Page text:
Sermon – September 20, 2015 Mark 9:30-37
For a second week in a row we hear Jesus making a prediction about his passion, trial, death and resurrection. The first instance of this which we heard last Sunday occurs in Mark’s gospel just before the Transfiguration while today’s reading occurs just after that event. We hear these two stories on consecutive Sundays because they are companion stories, they play off each other. You might remember last week Jesus “teaches” the disciples about his death and resurrection right after he heals a blind man. In Mark’s gospel (just before today’s reading,) the prediction occurs immediately after he heals a young boy of an unclean spirit.
After telling his disciples that he will be rejected, suffer at the hands of the authorities, be put to death, but then be raised to new life after three days, he then uses the exact same phrase in both stories: “If anyone wishes……..”
If anyone wishes to be my follower, with the first prediction. If anyone wishes to be the greatest among the disciples, with the second prediction.
Have you ever wondered why Mark wrote his gospel? For us it’s always been there, in the bible, read on Sunday mornings at services. You’ve known about it and heard its stories read ever since you were a child. But have you ever wondered where it came from? What was Mark trying to accomplish with this piece of literature. Every author has a purpose, a reason to sit down and compose a work whether its non-fiction or fiction. Why did Mark take the time, effort and expense to write his gospel? What was he hoping for?
Sometimes we think of the four gospels as biography: the story of a great man, Jesus of Nazareth. Biographies were common in the ancient world. For example, Plutarch wrote his “Parallel Lives” where he links a great Greek personage with a great Roman. So did Mark think it would be a good idea to publish a biography of Jesus to put on the library shelf alongside stories of other great men and women? I’d have to say that is pretty unlikely, because the people who were rich enough to own books and possess libraries were not the kind of people who would be interested in the story of an outlawed Jewish peasant. So who is Mark’s audience? Isn’t it the fledgling Christian communities sprouting up around the Mediterranean? It’s important for these folks to know about Jesus, but it’s even more important for them to know how to behave as Jesus’ followers.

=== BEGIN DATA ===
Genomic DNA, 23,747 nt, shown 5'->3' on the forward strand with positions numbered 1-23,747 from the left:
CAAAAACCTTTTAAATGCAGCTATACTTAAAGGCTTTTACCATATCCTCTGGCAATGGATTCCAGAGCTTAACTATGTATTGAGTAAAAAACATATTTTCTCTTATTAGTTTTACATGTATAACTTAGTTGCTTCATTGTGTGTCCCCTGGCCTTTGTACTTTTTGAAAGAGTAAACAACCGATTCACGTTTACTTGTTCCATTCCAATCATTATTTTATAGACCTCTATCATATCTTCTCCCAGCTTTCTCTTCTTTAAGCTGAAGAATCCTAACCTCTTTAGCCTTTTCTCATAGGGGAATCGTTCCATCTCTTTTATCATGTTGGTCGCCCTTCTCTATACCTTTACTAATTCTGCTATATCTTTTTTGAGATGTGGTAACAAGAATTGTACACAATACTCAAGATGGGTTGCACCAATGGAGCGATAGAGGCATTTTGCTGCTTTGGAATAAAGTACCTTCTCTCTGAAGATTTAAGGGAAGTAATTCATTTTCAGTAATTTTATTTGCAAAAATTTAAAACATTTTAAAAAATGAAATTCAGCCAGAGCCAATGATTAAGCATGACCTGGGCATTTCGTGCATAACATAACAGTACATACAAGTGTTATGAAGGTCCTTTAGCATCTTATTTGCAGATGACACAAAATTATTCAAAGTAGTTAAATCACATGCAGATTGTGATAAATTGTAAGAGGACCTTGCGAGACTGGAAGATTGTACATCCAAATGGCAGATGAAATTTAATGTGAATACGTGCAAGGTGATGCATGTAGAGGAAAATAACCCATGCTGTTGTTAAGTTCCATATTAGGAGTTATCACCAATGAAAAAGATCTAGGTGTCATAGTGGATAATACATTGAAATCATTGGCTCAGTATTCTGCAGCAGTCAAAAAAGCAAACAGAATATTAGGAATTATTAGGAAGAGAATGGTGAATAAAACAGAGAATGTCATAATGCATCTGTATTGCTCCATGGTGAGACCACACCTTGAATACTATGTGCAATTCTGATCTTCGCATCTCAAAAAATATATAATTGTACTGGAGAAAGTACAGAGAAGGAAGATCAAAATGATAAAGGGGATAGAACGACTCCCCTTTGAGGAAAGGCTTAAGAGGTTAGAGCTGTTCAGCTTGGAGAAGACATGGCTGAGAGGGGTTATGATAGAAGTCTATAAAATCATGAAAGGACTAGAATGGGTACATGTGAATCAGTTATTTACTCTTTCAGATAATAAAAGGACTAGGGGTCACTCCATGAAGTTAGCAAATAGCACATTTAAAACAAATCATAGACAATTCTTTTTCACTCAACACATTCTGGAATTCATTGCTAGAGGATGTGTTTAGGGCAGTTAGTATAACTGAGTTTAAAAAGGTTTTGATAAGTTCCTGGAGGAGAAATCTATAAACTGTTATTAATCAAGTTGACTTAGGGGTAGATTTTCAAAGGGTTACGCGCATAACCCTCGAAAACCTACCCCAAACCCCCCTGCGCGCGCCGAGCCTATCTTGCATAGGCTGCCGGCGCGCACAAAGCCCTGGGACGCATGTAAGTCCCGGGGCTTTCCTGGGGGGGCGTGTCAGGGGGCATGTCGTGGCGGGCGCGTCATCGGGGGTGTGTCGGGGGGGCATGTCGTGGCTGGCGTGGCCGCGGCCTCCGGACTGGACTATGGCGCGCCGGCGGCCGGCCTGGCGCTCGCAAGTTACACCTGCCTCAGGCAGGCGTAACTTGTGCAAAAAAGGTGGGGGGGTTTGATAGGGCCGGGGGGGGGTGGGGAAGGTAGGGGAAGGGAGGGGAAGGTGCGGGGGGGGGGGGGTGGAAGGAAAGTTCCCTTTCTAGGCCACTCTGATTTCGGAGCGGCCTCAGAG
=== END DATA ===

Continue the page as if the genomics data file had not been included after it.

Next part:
When Mark wrote his gospel, the Christian faith had only been around for about 40 years. It was a brand new spirituality, and anytime something new is introduced it takes a while for people to settle into its way of operating. At the start of something new the leadership has to spend as much time saying “No, no, no it’s not that” as they do saying “Yes, yes, yes It is this.” So Mark’s gospel is not just a biography of Jesus but it is also a handbook for how to be a follower of the Christ – how to behave as part of this new spirituality.
Mark’s gospel begins with baptism and receiving God’s Holy Spirit. After that, Jesus begins his life of service, satisfying the world’s legitimate hungers and healing the victims of the world’s disorders. That’s what we Christians do. After our baptisms, we are called by God to lives of service, addressing the illness, suffering, pain, violence, and injustice produced by those who are ruled by their own fear a greed. But is that enough? Are we done, when every hungry person is fed and every sick person is healthy?